Religion Today Summaries - August 19, 2011

Compiled & Edited by Crosswalk Editorial Staff

Religion Today Summaries - August 19, 2011

Daily briefs of the top news stories impacting Christians around the world.

In today's edition:

  • Florida Teacher Suspended Due to Facebook Post on Gay Marriage
  • Motives for Church Burnings in Indonesia Questioned
  • First Biblically-Based Facebook Game Takes Players on Journey of Moses
  • Christian Music Festival May Have Sung its Last Tune


Florida Teacher Suspended Due to Facebook Post on Gay Marriage

The Christian Post reports that a Florida high school has suspended its 2010 Teacher of the Year over Facebook comments he made about gay marriage. Mount Dora High School social studies teacher Jerry Buell wrote on his personal Facebook page that same-sex union is a sin, that he "almost threw up" over the legalization of it in New York, and that gay marriages were part of a "cesspool." A former student submitted the comments to school district officials, who suspended Buell from the classroom and reassigned him to a clerical position at the district's administration building. Earlier this year the district enacted guidelines regarding social networking stating, "If you feel angry or passionate about a subject, it may not be the time to share your thoughts in a post – you should delay posting until you are calm and clearheaded. Always remember that no e-mail is ever fully deleted." An investigation into Buell's case is pending.\

Motives for Church Burnings in Indonesia Questioned

Suspected Islamists were behind the burning of three homes used as churches on Sumatra Island’s Riau Province this month, though a political motive may also have played a role, Compass Direct News reports. Muslim mobs burned the meeting places of a Batak Karo Protestant Church congregation and a Pentecostal Church in Indonesia group on August 1, and that of a Methodist Church of Indonesia on August 2, all in Kuantan Singingi district. Provincial leader Sahat Tarigan reportedly said about 100 people on motorcycles arrived at the house church at 11 p.m. on Aug. 1, throwing stones, threatening church members with knives and ultimately pouring gasoline and setting it on fire. A number of church members were inside painting at the time of the attack, but there were no casualties. The same mob also set a home on fire some five kilometers away, he said. Tarigan said area residents have never objected to any worship there, though Metrotvnews reported that a local Muslim said the site lacks a permit and that the singing bothers Muslims fasting by day for Ramadan. But the executive secretary of the Communion of Churches in Indonesia, Jeirry Sumampow, said he suspected political motives. An election in April in which all churches in the Kuantan Tengah sub-district backed the winning regent may have played a role, he said. At press time Riau Provincial Police had reportedly questioned 21 witnesses and arrested two suspects.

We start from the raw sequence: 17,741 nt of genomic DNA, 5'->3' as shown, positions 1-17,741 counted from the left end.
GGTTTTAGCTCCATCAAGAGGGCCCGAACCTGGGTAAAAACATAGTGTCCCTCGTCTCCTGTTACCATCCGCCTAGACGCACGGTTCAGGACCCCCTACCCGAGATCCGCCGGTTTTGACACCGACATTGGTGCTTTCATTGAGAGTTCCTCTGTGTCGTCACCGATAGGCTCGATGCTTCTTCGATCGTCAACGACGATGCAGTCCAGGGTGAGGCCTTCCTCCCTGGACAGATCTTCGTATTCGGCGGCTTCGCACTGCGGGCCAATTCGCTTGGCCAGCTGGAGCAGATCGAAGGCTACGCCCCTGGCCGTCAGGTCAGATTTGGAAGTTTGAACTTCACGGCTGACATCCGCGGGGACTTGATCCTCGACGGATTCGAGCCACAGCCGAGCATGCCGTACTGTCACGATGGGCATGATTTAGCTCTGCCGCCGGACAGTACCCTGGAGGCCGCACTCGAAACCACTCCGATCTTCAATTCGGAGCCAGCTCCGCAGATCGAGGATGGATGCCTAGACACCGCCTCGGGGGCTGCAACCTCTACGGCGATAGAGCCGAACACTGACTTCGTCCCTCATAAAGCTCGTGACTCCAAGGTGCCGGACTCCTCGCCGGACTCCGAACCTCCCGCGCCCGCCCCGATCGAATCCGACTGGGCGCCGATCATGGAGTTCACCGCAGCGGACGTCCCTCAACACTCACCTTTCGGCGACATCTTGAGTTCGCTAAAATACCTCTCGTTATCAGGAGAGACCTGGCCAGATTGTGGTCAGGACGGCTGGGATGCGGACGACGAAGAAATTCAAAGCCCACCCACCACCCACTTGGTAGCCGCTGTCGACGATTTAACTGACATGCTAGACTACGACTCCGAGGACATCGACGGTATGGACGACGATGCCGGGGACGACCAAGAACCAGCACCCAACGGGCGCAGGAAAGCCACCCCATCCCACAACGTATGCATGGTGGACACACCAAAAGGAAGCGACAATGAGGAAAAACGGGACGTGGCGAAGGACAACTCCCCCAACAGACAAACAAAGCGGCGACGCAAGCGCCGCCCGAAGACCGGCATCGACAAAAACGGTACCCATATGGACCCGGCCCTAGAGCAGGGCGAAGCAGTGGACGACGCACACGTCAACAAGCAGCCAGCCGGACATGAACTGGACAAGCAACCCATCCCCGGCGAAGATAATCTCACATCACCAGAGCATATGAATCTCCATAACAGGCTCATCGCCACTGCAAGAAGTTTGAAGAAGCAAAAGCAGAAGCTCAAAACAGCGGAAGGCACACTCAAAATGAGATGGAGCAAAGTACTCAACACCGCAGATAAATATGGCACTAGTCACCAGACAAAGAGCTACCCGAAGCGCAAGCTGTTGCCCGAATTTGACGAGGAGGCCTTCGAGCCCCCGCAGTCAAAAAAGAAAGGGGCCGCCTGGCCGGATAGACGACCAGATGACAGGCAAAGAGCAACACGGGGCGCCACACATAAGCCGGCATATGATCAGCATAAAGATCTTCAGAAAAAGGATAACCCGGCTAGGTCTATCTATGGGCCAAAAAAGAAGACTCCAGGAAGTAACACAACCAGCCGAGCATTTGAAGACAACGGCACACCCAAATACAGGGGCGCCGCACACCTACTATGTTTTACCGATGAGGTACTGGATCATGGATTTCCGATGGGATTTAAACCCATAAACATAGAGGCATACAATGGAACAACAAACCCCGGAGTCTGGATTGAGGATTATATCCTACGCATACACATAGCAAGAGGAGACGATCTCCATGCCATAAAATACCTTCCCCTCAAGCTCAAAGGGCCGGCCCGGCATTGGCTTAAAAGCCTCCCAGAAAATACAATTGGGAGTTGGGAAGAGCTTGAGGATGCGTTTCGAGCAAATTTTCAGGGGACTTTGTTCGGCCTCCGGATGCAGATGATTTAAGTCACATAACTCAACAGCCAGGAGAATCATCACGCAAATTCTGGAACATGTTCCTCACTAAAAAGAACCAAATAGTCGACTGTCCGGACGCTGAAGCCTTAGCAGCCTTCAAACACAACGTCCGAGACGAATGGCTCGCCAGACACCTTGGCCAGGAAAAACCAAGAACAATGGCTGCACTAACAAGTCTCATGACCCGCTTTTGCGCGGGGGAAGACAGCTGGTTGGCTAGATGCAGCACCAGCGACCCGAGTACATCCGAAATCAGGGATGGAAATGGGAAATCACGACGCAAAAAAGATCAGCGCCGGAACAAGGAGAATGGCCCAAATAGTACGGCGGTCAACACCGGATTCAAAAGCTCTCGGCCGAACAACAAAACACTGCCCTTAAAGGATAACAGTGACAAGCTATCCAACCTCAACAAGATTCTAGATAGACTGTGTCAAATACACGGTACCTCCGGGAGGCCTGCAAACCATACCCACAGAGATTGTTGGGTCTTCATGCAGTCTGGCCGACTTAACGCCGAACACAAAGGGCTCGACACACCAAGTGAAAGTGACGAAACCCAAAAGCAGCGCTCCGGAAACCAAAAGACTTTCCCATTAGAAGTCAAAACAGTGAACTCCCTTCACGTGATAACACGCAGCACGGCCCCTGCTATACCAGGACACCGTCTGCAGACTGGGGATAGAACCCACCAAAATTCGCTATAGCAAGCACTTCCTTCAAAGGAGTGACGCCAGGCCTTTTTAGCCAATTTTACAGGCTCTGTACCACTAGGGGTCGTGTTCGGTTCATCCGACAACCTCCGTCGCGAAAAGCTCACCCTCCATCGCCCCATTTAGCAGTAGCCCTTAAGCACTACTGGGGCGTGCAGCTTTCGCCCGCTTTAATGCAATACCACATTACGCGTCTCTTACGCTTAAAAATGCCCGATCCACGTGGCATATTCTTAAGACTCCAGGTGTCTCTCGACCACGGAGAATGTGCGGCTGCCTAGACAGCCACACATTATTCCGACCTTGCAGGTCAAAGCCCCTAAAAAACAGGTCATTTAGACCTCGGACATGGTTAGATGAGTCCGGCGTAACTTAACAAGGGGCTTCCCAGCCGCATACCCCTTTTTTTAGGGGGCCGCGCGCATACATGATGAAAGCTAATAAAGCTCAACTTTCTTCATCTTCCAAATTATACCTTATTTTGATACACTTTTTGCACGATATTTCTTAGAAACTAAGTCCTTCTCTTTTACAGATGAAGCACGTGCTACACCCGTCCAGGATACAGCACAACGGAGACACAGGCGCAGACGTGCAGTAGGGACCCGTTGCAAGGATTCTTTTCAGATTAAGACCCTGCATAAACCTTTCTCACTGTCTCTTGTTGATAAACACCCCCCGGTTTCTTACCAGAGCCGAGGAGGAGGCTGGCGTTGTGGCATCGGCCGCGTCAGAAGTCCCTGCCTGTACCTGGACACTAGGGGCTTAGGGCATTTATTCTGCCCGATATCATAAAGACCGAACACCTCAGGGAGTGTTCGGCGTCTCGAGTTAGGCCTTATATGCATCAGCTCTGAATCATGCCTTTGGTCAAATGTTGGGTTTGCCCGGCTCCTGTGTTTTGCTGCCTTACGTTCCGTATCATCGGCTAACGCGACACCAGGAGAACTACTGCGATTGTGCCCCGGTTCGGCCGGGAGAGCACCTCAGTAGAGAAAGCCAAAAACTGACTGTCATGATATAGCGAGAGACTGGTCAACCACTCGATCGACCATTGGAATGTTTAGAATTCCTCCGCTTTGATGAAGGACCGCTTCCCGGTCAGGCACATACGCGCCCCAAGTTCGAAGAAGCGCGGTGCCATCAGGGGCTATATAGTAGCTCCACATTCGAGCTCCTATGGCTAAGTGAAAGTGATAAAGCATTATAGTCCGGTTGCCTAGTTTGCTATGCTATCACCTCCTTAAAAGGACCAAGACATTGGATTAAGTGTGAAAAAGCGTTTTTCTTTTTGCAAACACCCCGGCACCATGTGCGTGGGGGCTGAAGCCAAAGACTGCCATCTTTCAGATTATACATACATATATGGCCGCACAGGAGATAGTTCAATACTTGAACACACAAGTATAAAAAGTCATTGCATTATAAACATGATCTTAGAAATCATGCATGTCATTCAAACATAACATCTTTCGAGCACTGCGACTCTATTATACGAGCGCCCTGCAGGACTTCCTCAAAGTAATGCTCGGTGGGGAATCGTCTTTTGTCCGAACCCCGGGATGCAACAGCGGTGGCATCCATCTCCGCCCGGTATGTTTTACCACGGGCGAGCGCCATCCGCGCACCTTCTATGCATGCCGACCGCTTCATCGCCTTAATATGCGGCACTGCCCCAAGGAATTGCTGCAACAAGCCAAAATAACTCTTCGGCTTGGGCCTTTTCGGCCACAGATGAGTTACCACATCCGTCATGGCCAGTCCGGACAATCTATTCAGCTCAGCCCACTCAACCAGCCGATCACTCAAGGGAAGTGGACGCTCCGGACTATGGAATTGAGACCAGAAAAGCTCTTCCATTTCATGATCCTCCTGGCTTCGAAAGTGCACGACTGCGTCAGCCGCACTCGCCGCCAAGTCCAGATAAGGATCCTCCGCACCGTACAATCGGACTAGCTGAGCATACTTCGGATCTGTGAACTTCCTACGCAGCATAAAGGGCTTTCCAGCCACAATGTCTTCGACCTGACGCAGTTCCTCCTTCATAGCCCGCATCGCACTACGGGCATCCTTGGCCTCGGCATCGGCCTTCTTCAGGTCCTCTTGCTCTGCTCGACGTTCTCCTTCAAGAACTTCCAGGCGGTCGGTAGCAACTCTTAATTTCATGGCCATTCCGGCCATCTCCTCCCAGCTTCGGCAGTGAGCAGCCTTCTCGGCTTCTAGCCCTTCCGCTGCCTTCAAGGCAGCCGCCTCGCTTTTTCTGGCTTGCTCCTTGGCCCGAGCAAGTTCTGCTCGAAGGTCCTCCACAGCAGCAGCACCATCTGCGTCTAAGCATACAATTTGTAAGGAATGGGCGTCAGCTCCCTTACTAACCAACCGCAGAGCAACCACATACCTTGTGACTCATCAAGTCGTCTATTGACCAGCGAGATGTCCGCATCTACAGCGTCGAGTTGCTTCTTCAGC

First Biblically-Based Facebook Game Takes Players on Journey of Moses

According to a Christian Newswire release, Hexify has developed a new game, Journey of Moses, to meet a void in the social media market for a biblically based game. The game incorporates high production quality, music, graphics, effects and the newest Facebook social features while telling the story of a very important historical figure. "Weaving throughout ancient Egypt and the Middle East, the Journey of Moses is a fun, immersive adventure game, complete with complex characters, engaging quests, puzzles and mysteries," said Brent Dusing, CEO of Hexify. "Whether you already play social games or you are interested in the story of Moses, we believe we have created a game that everyone can enjoy." Players will experience the many twists and turns as they explore milestones in the life of Moses - from growing up in the king's house as an Egyptian to his exile in the wilderness. Then, after an encounter at the burning bush, Moses' life is changed and he eventually leads the Israelites out of Pharaoh's rule. "We were careful to adhere to the accounts in the Bible and the overarching spirit of the story, even vetting certain aspects with theological leaders," said Dusing. To play the game, visit:

Christian Music Festival May Have Sung its Last Tune

The Ichthus Festival, the oldest Christian music festival in the U.S., just finished its 42nd year, but there's no guarantee of a 43rd, according to CNN's Belief Blog. "What happens in August and September will determine where we go and how we look at 2012," Ichthus Ministries CEO Mark Vermilion said. For the past six years, the concert series has been losing money. Ichthus Ministries says it has no choice but to sell the 110-acre festival site at a time when the real estate market is soft. "It's not our desire to move from the land," Vermilion says. "It doesn't make sense for us to own the land when we're using it one month out of the year." Ichthus began in 1970 when a seminary professor decided Christians needed their own version of Woodstock.